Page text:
This article is part of The Conversation’s series on drought. You can read the rest of the series here.
As California suffers its fourth year of drought, much of the attention is focused on the state’s groundwater – a critical source of water and one that is being stretched.
What’s happening to the state’s groundwater resources during this drought, and how can scientists and policymakers manage it effectively?
New era of water scarcity
One way to think about groundwater is to compare it to dark matter, which is invisible yet accounts for most of the matter in the universe. Similarly, groundwater is invisible yet accounts for about 95% of all circulating freshwater on earth. While the science of groundwater is mostly well-known and tested, the effective management of it, in concert with management of surface water, remains a frontier, like dark matter.
For an analogy closer to home, consider the world of finance. Imagine that all of your money, including retirement funds, is in two bank accounts. The balance, deposits and withdrawals from account A are known, but are largely unknown for account B. Then here’s the kicker: when the balance in account A gets depleted, things change: uncontrolled, largely unknown amounts of cash are withdrawn from account B. How would this financial management strategy work for you? Of course, it would be disastrous, yet this is how we commonly mismanage our interconnected accounts A, surface water, and B, groundwater.
Such mismanagement will cause crises, except when account B is flush with cash or water. Indeed, for the last half-century many groundwater systems have been flush enough to cover for lack of water resources management.
Now, however, it is clear that we have moved into a new era of water scarcity driven by growing world population and water demand that is exposing more groundwater crises across the globe, including the North China Plain, India, the Middle East, Australia and California.
To further complicate matters, our climate already seems to be fulfilling the projections of climate models that indicate futures with more extreme dry and wet periods.
Multiple time scales
The good news is that, like in finance, most water crises are avoidable if we truly manage both surface water and groundwater.
Why has this largely not happened and why is there so little progress in dealing with water crises? I believe a big part of the explanation lies in lack of motivation and lack of transparency about the “accounts.”
There is little motivation to live within our means unless the consequences of our overconsumption are sufficiently clear.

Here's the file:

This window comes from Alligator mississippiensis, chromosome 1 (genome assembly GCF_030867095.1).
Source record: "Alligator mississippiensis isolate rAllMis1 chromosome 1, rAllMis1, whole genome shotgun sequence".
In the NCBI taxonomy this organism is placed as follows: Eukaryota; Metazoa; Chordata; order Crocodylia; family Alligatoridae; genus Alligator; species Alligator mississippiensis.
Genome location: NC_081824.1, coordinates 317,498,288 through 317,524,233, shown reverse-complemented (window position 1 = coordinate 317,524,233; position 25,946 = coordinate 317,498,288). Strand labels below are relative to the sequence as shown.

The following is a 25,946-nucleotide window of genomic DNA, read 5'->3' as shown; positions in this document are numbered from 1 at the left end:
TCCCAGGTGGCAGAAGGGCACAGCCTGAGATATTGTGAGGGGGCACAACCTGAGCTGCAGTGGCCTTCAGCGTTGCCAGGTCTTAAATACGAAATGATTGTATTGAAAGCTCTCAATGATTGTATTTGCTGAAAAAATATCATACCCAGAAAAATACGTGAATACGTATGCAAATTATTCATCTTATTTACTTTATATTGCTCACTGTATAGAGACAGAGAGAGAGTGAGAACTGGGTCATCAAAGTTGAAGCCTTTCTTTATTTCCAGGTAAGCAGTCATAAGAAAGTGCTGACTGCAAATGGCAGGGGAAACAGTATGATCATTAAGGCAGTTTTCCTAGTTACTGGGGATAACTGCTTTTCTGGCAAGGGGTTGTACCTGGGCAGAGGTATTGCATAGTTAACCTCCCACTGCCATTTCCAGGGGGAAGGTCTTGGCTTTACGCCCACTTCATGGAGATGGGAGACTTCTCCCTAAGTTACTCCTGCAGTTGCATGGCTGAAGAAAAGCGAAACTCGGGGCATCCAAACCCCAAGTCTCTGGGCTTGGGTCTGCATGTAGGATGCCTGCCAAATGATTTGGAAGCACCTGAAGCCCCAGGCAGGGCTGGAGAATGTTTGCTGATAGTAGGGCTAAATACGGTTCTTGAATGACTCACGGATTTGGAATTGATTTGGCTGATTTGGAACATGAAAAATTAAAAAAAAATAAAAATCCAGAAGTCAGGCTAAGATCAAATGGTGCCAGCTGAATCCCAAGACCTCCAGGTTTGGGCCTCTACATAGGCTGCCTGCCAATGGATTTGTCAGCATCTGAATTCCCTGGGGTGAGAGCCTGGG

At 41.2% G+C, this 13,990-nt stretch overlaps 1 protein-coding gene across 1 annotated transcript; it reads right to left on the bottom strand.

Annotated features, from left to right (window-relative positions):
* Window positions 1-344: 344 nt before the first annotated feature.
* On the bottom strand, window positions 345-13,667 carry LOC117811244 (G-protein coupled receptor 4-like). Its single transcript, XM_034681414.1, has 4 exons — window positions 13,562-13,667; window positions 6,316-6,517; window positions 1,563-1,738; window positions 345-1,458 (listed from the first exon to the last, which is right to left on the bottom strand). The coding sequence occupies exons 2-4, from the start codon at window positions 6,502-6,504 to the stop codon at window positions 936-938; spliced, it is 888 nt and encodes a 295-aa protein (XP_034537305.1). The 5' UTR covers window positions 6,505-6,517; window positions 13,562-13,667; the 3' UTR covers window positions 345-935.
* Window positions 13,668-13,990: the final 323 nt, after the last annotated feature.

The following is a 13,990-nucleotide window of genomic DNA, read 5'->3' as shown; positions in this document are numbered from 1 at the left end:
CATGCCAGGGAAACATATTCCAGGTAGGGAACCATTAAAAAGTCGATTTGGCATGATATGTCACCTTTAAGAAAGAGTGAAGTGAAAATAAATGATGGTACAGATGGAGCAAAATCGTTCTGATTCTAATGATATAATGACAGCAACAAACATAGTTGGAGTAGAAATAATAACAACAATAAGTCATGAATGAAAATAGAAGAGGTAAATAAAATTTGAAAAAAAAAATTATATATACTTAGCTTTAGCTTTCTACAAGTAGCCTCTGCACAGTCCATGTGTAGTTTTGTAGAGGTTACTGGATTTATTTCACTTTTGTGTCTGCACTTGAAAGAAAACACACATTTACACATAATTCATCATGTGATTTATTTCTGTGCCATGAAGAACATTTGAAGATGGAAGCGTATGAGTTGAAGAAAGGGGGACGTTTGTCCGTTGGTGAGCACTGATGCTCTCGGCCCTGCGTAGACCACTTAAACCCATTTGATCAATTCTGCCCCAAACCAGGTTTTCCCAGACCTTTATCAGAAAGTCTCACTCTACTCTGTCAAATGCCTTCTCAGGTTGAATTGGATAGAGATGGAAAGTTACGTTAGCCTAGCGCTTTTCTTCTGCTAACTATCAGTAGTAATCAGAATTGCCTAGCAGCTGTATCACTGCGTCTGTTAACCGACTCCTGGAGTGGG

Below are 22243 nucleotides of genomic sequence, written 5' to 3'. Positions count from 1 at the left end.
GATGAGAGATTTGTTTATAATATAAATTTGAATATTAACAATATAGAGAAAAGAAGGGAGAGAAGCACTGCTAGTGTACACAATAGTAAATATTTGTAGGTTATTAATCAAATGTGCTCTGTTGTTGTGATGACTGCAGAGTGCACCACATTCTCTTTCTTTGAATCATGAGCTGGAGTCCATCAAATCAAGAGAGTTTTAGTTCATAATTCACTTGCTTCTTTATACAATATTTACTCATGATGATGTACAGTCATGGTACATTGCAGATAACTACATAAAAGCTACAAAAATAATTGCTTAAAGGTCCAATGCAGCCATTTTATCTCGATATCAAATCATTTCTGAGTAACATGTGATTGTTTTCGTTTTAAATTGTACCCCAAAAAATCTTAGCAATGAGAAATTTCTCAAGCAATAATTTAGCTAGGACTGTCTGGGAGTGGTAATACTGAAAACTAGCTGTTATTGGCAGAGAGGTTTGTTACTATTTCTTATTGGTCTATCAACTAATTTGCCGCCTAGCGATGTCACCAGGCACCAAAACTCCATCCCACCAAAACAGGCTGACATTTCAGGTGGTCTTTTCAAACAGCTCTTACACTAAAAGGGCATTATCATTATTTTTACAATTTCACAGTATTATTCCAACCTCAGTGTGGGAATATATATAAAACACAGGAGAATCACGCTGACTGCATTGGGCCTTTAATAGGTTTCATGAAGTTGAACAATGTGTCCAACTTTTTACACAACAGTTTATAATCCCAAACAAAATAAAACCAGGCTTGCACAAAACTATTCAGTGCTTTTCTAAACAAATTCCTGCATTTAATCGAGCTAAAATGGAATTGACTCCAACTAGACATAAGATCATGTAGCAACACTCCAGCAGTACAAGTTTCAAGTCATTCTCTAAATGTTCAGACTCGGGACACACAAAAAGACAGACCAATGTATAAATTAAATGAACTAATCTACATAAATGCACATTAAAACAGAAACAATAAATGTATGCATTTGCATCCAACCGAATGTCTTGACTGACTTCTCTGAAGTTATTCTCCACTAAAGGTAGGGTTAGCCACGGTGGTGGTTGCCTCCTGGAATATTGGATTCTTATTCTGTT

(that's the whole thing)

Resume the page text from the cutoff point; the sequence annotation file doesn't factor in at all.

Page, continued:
In finance, the obvious consequence is account overdraft and unsustainable debt. Similarly, we refer to excessive groundwater depletion as overdraft, but unlike the finance case, there are multiple negative consequences that emerge over time, some of them more or less immediately, and others on time scales of decades to centuries.
Unfortunately, the short-term consequences are either not sufficiently damaging or not sufficiently noticed to serve as deterrents. By the time the most damaging, long-term consequences occur, however, it can be too late.
Here is a typical sequence of phenomena as groundwater development and overdraft proceed in the thick, alluvial aquifer systems that are common to California and elsewhere:
- Groundwater levels decline over a period of months to years, causing somewhat higher energy costs to pump the water.
- Groundwater levels continue declining year after year, causing still higher energy costs, drying up shallow wells, depleting rivers, lakes and wetlands, and perhaps inducing land subsidence, or sinking, as any silt and clay beds in the aquifer system depressurize and compact irreversibly.
- In coastal areas, saltwater from the ocean intrudes into the fresh aquifer system, contaminating wells near the coast. Meanwhile, most of the wells in the basin are still able to pump large amounts of potable groundwater.
- Similarly, severely depleted inland aquifers may begin to draw in poor-quality groundwater residing in the non-aquifer media (ie, the silts and clays that commonly make up a large percentage of the geologic media that compose what we call aquifers) and from deep, saline groundwater systems that underlie the fresh groundwater.
- After a period of decades, the ongoing overdraft effectively converts the groundwater system into a closed hydrologic basin in which the predominant exit for water is evaporation, resulting in salt accumulation and salinization, likely on a century time scale. (For examples of what happens in closed hydrologic basins, one need look no further than places like Mono Lake and the Salton Sea in California and Great Salt Lake in Utah, all of which are saltier than seawater.)
- Eventual emptying of the fresh groundwater from the basin.
Is sinking land enough to motivate change?
Now let us return to the issues of motivation and transparency. The negative consequences often do not motivate change because they unfold somewhat complexly on multiple time scales and because the links between our land and water use practices and these consequences are not very transparent or obvious.
For example, consequences one through three on the above list tend to be the most immediate, unfolding on time scales of years or a couple decades. But with the possible exception of seawater intrusion and excessive subsidence, we are often willing to tolerate these.